As of 2019, only five space probes are leaving the solar system: Pioneer 10, Pioneer 11, Voyager 1, Voyager 2 and New Horizons. The Voyagers already left the solar system and entered the interstellar space (Voyager 1 on August 25, 2012, and Voyager 2 on November 5, 2018. The others also will leave the heliosphere Notes 1 and reach the interstellar space in a few years.
All of these spacecraft are launched by NASA.
Continue reading Five space probes leaving the solar system (for now)
Margaret Hamilton is not only one of the first software developers, but she also literally created the term “Software Engineering” to describe her work. The code she wrote successfully put humans on the moon for the first time.
Continue reading Margaret Hamilton – her code got humans on the moon
A beautiful photo showing the first flower grown in space (a zinnia flower) with our beautiful Earth in the background. Now retired NASA astronaut Scott Kelly shared photographs of a blooming zinnia flower in the Veggie plant growth system aboard the International Space Station on his Twitter account back in 2016.
Continue reading First Flower Grown in Space
Launched by NASA on September 5, 1977, to study the outer solar system, the Voyager 1 is the furthest human-made object from Earth. As of January 10, 2019, the space probe is more than 13,491,481,615 miles (21,712,434,988 km) away from our home planet. It is also moving away at a speed of 38,026.77 mph (61,198.15 km/h) relative to the Sun. But, thanks to NASA’s Deep Space Network (DSN) Notes 1, we can still communicate with it (also with its sister, Voyager 2). But how far can Voyager 1 go before we lose communication?
The video published by the Primal Space channel below looks at how we communicate with Voyager and when it will eventually stop receiving our signals.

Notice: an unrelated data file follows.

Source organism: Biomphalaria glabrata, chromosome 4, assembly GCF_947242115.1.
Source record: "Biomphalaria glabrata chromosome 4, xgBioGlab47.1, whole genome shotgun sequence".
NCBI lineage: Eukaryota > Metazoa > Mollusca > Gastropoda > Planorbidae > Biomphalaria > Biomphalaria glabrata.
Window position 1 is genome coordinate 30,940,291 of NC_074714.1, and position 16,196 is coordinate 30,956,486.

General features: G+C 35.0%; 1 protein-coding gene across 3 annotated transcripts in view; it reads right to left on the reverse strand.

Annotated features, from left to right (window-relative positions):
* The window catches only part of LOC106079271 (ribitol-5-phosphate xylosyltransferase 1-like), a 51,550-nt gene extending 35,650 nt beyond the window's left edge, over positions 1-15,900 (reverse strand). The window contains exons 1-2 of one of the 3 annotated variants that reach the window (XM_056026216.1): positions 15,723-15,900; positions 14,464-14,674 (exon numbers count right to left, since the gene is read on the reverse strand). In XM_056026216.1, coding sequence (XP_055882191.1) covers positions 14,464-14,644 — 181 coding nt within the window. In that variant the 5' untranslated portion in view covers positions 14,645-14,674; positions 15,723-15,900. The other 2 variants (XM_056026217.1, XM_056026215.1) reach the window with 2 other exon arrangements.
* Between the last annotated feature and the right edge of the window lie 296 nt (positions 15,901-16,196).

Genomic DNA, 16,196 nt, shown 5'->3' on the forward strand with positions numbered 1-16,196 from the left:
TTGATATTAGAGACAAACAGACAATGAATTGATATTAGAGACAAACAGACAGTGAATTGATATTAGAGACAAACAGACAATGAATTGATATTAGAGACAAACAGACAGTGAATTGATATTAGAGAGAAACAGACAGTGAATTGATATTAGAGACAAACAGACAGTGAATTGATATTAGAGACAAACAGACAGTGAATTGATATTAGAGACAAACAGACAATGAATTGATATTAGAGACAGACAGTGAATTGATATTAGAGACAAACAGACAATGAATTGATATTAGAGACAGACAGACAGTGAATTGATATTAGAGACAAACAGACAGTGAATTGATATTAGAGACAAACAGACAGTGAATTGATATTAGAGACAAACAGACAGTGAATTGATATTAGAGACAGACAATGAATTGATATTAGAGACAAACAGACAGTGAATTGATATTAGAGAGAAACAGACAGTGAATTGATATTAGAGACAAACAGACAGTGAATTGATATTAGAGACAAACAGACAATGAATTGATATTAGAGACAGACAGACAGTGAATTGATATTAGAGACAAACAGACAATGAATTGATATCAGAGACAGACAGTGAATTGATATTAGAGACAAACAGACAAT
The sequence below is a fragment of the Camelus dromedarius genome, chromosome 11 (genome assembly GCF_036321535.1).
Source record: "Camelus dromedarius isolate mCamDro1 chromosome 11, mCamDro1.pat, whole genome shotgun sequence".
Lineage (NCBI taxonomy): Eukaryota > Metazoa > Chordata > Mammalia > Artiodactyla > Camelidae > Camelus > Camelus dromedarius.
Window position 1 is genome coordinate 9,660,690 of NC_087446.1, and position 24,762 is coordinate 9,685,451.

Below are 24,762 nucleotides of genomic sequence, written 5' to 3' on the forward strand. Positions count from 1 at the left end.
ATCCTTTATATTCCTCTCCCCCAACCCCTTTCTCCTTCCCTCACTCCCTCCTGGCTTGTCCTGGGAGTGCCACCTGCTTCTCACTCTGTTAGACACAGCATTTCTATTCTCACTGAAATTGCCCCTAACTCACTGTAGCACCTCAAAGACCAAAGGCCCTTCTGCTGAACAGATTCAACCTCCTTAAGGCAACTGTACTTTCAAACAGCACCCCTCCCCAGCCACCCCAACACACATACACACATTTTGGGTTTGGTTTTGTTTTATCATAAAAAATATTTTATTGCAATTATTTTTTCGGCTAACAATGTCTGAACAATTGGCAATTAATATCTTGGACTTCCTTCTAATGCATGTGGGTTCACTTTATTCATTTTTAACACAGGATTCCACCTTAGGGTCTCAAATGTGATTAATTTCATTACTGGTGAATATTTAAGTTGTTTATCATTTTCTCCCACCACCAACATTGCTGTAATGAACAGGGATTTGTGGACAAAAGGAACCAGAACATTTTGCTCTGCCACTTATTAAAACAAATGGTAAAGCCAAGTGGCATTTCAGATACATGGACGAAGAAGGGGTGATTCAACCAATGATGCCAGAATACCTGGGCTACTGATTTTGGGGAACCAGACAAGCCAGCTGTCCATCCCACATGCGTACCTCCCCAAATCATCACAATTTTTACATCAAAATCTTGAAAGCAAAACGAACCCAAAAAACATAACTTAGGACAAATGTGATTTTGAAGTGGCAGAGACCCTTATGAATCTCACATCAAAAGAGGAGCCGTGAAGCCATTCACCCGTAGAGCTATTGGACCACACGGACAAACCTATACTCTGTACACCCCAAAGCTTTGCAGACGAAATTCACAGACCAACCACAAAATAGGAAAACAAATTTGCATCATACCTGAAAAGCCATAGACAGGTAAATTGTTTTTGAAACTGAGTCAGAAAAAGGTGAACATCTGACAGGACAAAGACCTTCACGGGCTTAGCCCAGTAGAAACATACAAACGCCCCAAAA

Continue reading Watch: How far can Voyager 1 go before we lose contact?
A beautiful photo! SpaceX’s first Crew Dragon, which will carry astronauts to and from the International Space Station (ISS) is on the launchpad with the new astronaut walkway ahead of the first major test flight.
Continue reading SpaceX’s first Crew Dragon on the launchpad
A microgravity environment is a perfect place to demonstrate basic physics, i.e. Newton’s laws of motion. In the videos published by the NASA Johnson channel, astronauts aboard the International Space Station (ISS) just do that.
Continue reading Astronauts demonstrate Newton’s second and third laws of motion
A beautiful Ultima Thule image, taken by the Long Range Reconnaissance Imager (LORRI) aboard NASA’s New Horizons spacecraft in original context against a starry background (i.e., not zoomed in).
Continue reading Ultima Thule image against a starry background
In January 2015, NASA released the largest image ever of the Andromeda galaxy, called the Panchromatic Hubble Andromeda Treasury (PHAT), taken by the Hubble telescope. This composite image involved thousands of observations, hundreds of fields, spanned about a third of the galaxy and resolved over 100 million stars.
Totaling 1.5 billion pixels and requiring 4.3 gigabytes of disk space, this photo provides a detailed glimpse at the sheer scale of our nearest galactic neighbor.
Using this gigantic image, filmmaker Dave Achtemichuk created an unforgettable interactive experience.
Continue reading Watch: 100 Million Stars of the Andromeda Galaxy
In December 2018, NASA’s Mars InSight Lander recorded the sounds of Mars for the first time ever. Musician Andrew Huang made music using the real Mars sounds.
Continue reading Making music with actual Mars Sounds
NASA Goddard Planetary Scientist James O’ Donoghue created a nice animation showing the sidereal days and axial tilts of the solar system planets.
Continue reading The sidereal days and axial tilts of the Planets